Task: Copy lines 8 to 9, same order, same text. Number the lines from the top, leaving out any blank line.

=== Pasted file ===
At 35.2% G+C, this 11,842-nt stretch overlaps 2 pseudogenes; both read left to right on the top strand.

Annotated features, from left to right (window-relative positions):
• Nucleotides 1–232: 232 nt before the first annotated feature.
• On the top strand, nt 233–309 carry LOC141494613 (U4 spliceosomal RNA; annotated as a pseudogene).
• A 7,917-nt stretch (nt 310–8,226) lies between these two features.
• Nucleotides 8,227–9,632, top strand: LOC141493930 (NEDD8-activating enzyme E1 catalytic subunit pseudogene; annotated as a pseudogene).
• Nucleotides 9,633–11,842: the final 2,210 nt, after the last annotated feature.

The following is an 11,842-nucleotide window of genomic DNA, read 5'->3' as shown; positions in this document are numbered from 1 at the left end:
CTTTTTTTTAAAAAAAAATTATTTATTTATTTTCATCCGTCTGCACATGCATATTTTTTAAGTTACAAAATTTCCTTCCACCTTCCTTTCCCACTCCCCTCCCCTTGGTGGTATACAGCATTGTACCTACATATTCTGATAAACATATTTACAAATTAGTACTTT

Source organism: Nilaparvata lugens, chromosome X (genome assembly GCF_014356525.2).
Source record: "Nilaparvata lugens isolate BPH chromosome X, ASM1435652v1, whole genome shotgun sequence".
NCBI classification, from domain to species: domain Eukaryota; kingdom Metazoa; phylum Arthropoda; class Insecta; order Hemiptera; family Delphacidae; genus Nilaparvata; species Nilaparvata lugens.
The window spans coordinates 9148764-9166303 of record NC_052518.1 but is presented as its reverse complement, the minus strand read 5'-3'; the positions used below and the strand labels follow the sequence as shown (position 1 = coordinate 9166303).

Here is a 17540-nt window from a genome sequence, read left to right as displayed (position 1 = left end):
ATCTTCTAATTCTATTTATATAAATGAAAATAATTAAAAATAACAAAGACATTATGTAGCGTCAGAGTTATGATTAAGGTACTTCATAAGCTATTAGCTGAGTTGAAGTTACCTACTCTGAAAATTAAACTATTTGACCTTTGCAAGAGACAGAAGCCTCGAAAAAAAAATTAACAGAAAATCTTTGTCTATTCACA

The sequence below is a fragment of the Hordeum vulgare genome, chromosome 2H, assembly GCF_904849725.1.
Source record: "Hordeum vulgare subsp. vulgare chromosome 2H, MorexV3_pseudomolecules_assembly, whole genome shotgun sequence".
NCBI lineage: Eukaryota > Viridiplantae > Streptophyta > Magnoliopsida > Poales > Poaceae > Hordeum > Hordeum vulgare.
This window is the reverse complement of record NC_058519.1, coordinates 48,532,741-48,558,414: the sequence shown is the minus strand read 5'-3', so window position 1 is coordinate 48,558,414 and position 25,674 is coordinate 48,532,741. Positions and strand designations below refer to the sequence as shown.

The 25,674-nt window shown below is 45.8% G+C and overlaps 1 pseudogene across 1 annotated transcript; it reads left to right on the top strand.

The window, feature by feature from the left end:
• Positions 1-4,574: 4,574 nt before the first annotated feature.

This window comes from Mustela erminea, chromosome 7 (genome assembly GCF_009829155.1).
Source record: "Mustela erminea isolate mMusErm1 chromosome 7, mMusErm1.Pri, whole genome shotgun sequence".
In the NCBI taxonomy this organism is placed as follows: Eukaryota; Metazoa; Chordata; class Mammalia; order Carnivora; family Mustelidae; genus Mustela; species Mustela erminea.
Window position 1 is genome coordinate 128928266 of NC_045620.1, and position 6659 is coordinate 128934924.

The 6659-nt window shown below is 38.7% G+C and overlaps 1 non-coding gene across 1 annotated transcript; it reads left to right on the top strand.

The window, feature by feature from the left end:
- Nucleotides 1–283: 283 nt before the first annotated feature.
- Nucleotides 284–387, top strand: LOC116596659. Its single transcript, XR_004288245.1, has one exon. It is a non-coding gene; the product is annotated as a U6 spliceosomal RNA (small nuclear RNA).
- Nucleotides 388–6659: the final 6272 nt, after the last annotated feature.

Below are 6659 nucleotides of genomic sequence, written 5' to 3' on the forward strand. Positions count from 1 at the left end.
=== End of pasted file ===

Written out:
The following is an 11,842-nucleotide window of genomic DNA, read 5'->3' as shown; positions in this document are numbered from 1 at the left end:
CTTTTTTTTAAAAAAAAATTATTTATTTATTTTCATCCGTCTGCACATGCATATTTTTTAAGTTACAAAATTTCCTTCCACCTTCCTTTCCCACTCCCCTCCCCTTGGTGGTATACAGCATTGTACCTACATATTCTGATAAACATATTTACAAATTAGTACTTT